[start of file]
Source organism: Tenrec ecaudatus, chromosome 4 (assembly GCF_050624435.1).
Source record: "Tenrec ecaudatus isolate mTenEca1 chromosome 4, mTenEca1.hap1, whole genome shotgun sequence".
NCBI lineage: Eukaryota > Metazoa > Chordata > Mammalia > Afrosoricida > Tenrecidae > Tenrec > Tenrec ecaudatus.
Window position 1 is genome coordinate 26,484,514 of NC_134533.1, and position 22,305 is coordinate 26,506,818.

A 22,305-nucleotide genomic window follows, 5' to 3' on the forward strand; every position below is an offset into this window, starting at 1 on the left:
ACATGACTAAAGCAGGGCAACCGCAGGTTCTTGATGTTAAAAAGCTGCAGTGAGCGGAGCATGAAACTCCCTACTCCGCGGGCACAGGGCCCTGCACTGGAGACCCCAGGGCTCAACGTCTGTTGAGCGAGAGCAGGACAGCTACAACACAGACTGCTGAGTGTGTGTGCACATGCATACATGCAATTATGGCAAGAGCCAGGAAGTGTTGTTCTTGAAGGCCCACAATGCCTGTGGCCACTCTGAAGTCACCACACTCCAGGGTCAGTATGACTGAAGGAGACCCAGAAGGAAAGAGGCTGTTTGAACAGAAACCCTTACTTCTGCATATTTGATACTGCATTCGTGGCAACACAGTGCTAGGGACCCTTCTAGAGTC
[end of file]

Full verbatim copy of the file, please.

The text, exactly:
Source organism: Tenrec ecaudatus, chromosome 4 (assembly GCF_050624435.1).
Source record: "Tenrec ecaudatus isolate mTenEca1 chromosome 4, mTenEca1.hap1, whole genome shotgun sequence".
NCBI lineage: Eukaryota > Metazoa > Chordata > Mammalia > Afrosoricida > Tenrecidae > Tenrec > Tenrec ecaudatus.
Window position 1 is genome coordinate 26,484,514 of NC_134533.1, and position 22,305 is coordinate 26,506,818.

A 22,305-nucleotide genomic window follows, 5' to 3' on the forward strand; every position below is an offset into this window, starting at 1 on the left:
ACATGACTAAAGCAGGGCAACCGCAGGTTCTTGATGTTAAAAAGCTGCAGTGAGCGGAGCATGAAACTCCCTACTCCGCGGGCACAGGGCCCTGCACTGGAGACCCCAGGGCTCAACGTCTGTTGAGCGAGAGCAGGACAGCTACAACACAGACTGCTGAGTGTGTGTGCACATGCATACATGCAATTATGGCAAGAGCCAGGAAGTGTTGTTCTTGAAGGCCCACAATGCCTGTGGCCACTCTGAAGTCACCACACTCCAGGGTCAGTATGACTGAAGGAGACCCAGAAGGAAAGAGGCTGTTTGAACAGAAACCCTTACTTCTGCATATTTGATACTGCATTCGTGGCAACACAGTGCTAGGGACCCTTCTAGAGTC